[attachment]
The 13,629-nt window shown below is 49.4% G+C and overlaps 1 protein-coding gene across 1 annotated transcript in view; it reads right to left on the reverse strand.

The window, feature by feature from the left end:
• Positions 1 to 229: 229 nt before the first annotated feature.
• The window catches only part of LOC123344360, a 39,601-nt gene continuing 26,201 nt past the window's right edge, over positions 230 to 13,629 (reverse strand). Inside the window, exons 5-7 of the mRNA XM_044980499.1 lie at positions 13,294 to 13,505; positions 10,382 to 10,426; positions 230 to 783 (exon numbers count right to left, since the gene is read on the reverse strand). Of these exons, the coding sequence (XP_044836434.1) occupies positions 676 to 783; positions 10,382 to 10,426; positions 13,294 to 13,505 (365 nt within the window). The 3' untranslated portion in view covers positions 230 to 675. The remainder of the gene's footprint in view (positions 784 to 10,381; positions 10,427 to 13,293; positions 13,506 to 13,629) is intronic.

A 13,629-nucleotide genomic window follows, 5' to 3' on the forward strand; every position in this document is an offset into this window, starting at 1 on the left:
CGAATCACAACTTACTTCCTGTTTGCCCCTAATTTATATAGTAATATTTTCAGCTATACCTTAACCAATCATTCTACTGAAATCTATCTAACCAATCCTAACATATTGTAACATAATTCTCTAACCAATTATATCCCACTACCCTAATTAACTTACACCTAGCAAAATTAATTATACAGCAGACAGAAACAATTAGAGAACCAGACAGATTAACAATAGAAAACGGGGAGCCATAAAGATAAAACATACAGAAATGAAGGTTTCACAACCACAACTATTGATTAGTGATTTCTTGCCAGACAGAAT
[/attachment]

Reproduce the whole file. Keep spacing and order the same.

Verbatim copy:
The 13,629-nt window shown below is 49.4% G+C and overlaps 1 protein-coding gene across 1 annotated transcript in view; it reads right to left on the reverse strand.

The window, feature by feature from the left end:
• Positions 1 to 229: 229 nt before the first annotated feature.
• The window catches only part of LOC123344360, a 39,601-nt gene continuing 26,201 nt past the window's right edge, over positions 230 to 13,629 (reverse strand). Inside the window, exons 5-7 of the mRNA XM_044980499.1 lie at positions 13,294 to 13,505; positions 10,382 to 10,426; positions 230 to 783 (exon numbers count right to left, since the gene is read on the reverse strand). Of these exons, the coding sequence (XP_044836434.1) occupies positions 676 to 783; positions 10,382 to 10,426; positions 13,294 to 13,505 (365 nt within the window). The 3' untranslated portion in view covers positions 230 to 675. The remainder of the gene's footprint in view (positions 784 to 10,381; positions 10,427 to 13,293; positions 13,506 to 13,629) is intronic.

A 13,629-nucleotide genomic window follows, 5' to 3' on the forward strand; every position in this document is an offset into this window, starting at 1 on the left:
CGAATCACAACTTACTTCCTGTTTGCCCCTAATTTATATAGTAATATTTTCAGCTATACCTTAACCAATCATTCTACTGAAATCTATCTAACCAATCCTAACATATTGTAACATAATTCTCTAACCAATTATATCCCACTACCCTAATTAACTTACACCTAGCAAAATTAATTATACAGCAGACAGAAACAATTAGAGAACCAGACAGATTAACAATAGAAAACGGGGAGCCATAAAGATAAAACATACAGAAATGAAGGTTTCACAACCACAACTATTGATTAGTGATTTCTTGCCAGACAGAAT